Frequently Asked Michigan Gun Owner Questions

Frequently Asked Michigan Gun Owner Questions

Michigan Coalition For Responsible Gun Owners
Michigan Coalition For Responsible Gun Owners

Michigan – -( This information is provided by The Law Offices of Steven W. Dulan, PLC ( This answer is intended as general information and should not be relied upon as legal advice for any specific situation or case. The facts of each case vary and you should consult an attorney whenever you have specific questions.

Q: Is there a specific design for the ‘no gun’ allowed sign in Michigan? Does the law say where it has to be placed at a business, such as on the door or adjacent window leading into the business?

A: There are no specifications for “No Guns” or “No Weapons” signs in Michigan law. Under the law, there are two ways for a CPL holder to know that guns are not allowed in a specific location. The first is the list of “Pistol Free Zones” (often colloquially referred to as violent criminal empowerment zones) that we must all memorize, which is part of the CPL statute (Pistol Free Areas).

The second is when the owner or lessor of any real property communicates to us that our guns are not welcome there. That communication must be reasonable in order to be effective. By reasonable, I don’t mean polite. I mean that there is an effective means of communicating to us that we are not welcome so long as we are carrying our guns. This can be done with a sign, verbally, or in some kind of printed material.

For instance, if there is a reasonably-sized and located sign in a retail establishment indicating that guns or weapons are not allowed, that would constitute reasonable notice. If an employee of the same establishment actually tells you that you may not carry on the premises, that would constitute reasonable notice. If your employer has an employee handbook or some kind of printed guidelines, and includes a prohibition on guns and/or weapons, that would constitute reasonable notice.

If you choose to ignore any such reasonable notice, then you become a trespasser rather than a business invitee. Trespass can be punished as a crime and/or in civil court, and could affect your CPL licensing status.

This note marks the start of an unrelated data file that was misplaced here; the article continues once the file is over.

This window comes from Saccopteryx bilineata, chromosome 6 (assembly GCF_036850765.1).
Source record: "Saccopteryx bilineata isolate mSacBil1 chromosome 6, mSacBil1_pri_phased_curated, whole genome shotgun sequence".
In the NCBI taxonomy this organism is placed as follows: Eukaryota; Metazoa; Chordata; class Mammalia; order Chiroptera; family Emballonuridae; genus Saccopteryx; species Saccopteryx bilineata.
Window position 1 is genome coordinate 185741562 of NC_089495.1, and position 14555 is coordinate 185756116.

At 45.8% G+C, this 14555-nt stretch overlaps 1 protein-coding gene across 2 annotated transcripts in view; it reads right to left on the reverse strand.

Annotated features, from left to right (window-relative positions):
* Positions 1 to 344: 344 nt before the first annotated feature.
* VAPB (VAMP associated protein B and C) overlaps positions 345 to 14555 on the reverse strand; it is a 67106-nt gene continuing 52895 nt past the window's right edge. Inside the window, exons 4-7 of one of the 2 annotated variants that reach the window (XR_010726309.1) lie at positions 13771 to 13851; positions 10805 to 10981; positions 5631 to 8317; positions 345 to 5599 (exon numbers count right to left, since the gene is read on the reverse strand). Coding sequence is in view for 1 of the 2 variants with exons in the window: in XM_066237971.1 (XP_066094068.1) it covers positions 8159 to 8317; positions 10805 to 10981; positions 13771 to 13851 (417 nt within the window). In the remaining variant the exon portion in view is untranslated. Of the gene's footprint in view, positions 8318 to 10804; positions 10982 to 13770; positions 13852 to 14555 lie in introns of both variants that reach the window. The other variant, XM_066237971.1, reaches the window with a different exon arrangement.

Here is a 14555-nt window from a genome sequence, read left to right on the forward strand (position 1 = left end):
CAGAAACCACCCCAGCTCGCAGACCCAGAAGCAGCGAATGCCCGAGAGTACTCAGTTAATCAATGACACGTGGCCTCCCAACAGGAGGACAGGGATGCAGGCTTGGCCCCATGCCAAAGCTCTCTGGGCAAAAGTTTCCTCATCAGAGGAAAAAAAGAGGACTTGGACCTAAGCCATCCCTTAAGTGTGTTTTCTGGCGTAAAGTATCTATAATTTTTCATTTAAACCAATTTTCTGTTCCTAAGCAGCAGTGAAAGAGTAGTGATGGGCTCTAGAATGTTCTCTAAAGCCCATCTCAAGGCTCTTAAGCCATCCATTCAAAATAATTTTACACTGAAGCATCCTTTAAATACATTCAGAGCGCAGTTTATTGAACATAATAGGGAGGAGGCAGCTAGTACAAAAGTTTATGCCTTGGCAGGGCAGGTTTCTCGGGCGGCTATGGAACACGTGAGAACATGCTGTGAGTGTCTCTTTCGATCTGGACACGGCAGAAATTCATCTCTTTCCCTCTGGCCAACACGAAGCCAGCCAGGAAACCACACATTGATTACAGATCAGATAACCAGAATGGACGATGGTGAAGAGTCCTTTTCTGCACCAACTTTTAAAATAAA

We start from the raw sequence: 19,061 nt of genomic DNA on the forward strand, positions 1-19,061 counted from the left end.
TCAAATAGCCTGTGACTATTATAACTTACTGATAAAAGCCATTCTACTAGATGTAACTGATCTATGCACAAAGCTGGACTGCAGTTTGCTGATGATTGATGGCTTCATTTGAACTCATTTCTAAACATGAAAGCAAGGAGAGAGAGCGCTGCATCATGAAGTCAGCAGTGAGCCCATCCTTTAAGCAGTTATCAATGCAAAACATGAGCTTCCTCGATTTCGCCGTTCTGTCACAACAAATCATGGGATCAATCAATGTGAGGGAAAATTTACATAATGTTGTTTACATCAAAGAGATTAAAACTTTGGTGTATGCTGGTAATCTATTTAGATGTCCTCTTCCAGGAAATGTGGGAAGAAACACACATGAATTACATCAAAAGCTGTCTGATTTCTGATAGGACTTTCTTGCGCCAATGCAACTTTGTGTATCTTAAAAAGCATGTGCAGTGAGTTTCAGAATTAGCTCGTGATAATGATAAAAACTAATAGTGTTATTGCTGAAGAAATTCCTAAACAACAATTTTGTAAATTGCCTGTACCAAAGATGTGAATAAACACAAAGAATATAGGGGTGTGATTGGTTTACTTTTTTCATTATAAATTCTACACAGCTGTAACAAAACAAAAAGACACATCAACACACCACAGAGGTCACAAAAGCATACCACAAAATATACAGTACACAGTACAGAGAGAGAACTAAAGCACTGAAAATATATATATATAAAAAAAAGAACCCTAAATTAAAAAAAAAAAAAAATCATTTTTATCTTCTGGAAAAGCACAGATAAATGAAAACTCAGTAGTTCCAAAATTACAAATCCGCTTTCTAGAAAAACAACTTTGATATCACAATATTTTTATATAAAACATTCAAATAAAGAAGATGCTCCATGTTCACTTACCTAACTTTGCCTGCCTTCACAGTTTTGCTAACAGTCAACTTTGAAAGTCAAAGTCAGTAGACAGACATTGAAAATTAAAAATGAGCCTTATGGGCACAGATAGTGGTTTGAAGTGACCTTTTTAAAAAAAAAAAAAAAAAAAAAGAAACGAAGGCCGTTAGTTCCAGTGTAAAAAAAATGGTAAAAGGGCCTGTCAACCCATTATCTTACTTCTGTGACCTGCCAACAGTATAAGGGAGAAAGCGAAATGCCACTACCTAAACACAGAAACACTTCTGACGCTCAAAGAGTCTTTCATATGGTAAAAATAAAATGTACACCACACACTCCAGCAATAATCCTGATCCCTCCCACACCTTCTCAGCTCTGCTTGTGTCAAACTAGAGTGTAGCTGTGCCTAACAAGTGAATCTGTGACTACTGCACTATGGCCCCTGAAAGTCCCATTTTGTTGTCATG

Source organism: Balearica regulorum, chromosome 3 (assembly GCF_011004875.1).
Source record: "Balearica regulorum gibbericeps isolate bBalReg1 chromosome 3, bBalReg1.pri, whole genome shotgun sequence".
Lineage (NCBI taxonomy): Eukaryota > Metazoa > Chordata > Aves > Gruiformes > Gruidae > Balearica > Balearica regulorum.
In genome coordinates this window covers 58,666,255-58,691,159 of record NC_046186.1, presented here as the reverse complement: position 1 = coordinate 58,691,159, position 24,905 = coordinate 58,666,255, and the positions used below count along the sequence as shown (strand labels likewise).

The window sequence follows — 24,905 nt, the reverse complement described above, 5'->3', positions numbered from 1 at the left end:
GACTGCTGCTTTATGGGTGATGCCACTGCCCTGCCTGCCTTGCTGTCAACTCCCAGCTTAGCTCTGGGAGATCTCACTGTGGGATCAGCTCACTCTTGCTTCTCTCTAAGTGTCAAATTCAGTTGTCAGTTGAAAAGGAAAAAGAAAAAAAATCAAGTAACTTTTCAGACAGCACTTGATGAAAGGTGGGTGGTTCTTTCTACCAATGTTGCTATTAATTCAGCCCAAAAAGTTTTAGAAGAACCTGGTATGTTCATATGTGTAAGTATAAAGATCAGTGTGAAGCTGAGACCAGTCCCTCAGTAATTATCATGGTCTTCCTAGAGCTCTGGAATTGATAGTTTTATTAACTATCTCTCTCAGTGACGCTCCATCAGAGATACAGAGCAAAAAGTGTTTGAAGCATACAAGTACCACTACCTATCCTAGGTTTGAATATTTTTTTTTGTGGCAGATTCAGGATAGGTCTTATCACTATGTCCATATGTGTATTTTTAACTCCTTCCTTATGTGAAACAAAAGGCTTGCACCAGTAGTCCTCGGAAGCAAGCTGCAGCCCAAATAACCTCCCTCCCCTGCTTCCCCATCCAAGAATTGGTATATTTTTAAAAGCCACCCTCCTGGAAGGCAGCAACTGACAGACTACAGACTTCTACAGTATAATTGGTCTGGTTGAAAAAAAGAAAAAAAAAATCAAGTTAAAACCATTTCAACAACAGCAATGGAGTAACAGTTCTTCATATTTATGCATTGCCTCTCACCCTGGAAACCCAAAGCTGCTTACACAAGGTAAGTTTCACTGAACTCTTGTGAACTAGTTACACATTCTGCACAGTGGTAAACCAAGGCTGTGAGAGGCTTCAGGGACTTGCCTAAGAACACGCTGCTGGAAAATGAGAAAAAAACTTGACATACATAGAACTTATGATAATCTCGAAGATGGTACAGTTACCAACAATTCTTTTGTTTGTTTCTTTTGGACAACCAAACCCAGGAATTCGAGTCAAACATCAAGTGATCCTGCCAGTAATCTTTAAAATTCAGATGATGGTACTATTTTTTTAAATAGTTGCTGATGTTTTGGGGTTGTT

Q: I know that I have to disclose that I am armed if I am stopped by a police officer while I am carrying my pistol. What if I get pulled over but I am not carrying? Should I mention my CPL at all?

A: First, remember that you are in possession of your pistol and therefore “carrying” if it is in the passenger compartment and accessible. Your gun is considered not accessible when it is unloaded in chamber and magazine and in a locked trunk, or locked in a case with no ammo in the case if your vehicle does not have a trunk. Law enforcement information systems contain the information that you are a CPL holder. So, when you are pulled over, the officer knows that you have a Concealed Pistol License. I recommend that even if you are not carrying, you discuss the matter with the officer right up front. Simply say something like: “Officer, before we go any further, let me say that I have a Concealed Pistol License but I am not carrying today.”

I further recommend that if you are pulled over at night, you should turn on your interior lights, and keep your hands visible, making no sudden moves. This is simply a good idea for anyone who is pulled over at any time. Traffic stops are a very dangerous activity for police officers and it is wise to take steps to keep things on an even keel during the entire interaction.

If you are carrying and the officer asks to see, or take possession of, the gun. Be very clear on what the procedure is going to be before you reach for the gun. If there are two officers, make sure that both of them understand what is going on before you make any movements.

“In certain circumstances, a law enforcement officer may take temporary possession of the weapon during interaction with the individual to ensure the safety of the officer and others. The police officer will return the pistol at the end of the stop unless the individual is being charged with a violation of the act or any other law that allows for the weapon to be seized.” (MSP)

The Michigan Coalition for Responsible Gun Owners is a non-profit, non-partisan organization. Formed from just eight people in 1996, we now have thousands of members and numerous affiliated clubs across the state. We’re growing larger and more effective every day.

Our mission statement is: “Promoting safe use and ownership of firearms through education, litigation, and legislation”